Ok, so this isn’t strictly in Tokyo, but it is right at its fringes, located at Urayasu, Chiba. And how can you not give one of the most magical places in the world a visit?

Image credit: Vinit Panchal

What’s so special about Tokyo’s DisneySea, though, is that it’s the only one in the world! Inspired by (duh) the sea, this nautical-themed park is divided into seven ‘ports of call’, so enjoy yourself as you wander from place to place. Be sure to snap a photo of this park’s centrepiece, Mount Prometheus, while in the middle of your rush to say hi to Ariel at the Mermaid Lagoon, or to take a languid gondola ride at the Mediterranean Habour!

Address: 1-13 Maihama, Urayasu, Chiba Prefecture
Getting there: Take the train to Shinjuku Station and purchase a ticket from the JR Highway Bus Terminal

Also Read: Tokyo Disneyland: Tips and Tricks for a Perfect Trip

21. Visit a Konbini

familymart japan

Image credit: Aleister Kelman

Japanese convenience stores, or konbinis, literally takes convenience to new levels. Found just about every other street in Tokyo, the major players are Lawson, FamilyMart and 7-11, all well-stocked with everything you need, from grooming products to snacks and magazines. However, what really sets kobinis apart from your average convenience store are its wide range of ready-to-eat meals, which includes belly-warming oden (a light stew with various ingredients like fish balls) in the colder months, as well as an extensive selection of alcoholic beverages.

Tip: Get your hands on FamilyMart’s fried chicken if you can! Crispy and juicy, it gives legit fried chicken shops a run for their money.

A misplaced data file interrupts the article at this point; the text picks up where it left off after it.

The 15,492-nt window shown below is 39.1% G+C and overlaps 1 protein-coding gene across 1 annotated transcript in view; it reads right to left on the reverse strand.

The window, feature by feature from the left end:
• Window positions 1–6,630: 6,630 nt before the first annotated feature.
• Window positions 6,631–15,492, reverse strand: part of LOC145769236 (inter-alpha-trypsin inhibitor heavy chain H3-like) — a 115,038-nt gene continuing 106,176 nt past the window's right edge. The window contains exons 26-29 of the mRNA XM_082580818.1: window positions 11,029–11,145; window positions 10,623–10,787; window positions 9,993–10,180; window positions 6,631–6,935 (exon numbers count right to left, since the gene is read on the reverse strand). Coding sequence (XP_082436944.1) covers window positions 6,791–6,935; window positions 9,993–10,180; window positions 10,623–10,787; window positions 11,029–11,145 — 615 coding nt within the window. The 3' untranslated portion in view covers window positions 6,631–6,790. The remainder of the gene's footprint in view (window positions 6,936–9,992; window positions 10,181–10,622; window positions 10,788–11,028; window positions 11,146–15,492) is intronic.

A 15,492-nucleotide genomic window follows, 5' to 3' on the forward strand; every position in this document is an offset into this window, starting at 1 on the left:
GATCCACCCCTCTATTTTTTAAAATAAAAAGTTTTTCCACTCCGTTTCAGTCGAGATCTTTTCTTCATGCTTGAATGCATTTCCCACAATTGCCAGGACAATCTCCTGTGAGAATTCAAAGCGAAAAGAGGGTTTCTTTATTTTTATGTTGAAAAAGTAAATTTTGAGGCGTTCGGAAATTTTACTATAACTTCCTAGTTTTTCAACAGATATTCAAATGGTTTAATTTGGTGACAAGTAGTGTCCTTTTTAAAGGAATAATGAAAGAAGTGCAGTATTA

22. Find your zen in Japanese gardens

Image credit: Dhinal Chheda

Amongst the towering skyscrapers of this buzzing city, relax a little by taking a stroll around the many beautiful gardens of Tokyo! The gardens of Japan are renowned for capturing the best aspects of vast landscapes into a confined space, such as that of Rikugien Garden, which emulates the poetic elements of a waku poem. Or how the Koishikawa Korakuen Garden weaves the features of mountains, lakes, and rivers together to create a beautiful, harmonious blend. Picnics are always welcome, especially during sakura season!

23. Get lost between pages at the book town

Image credit: Antonio Tajuelo

The second-largest secondhand book market in the world, Jimbocho houses over 170 bookshops, publishing houses and literary societies! Book lovers, be prepared for a full day of endless and absolutely blissful book-hopping.

Of course, there’s non-Japanese titles as well. My favourite would be the Kitazawa Bookstore, embellished with comfy seats and gigantic soft toys, which houses a wide array of books including antiques from the English Middle Ages!

Address: 2 Chome-5 Kanda Jinbocho, Chiyoda, Tokyo
Getting there: Take the train to Jimbocho Station and exit by Exit A1, and walk to the right

24. Stand on glass at the Tokyo Skytree

Image credit: zengame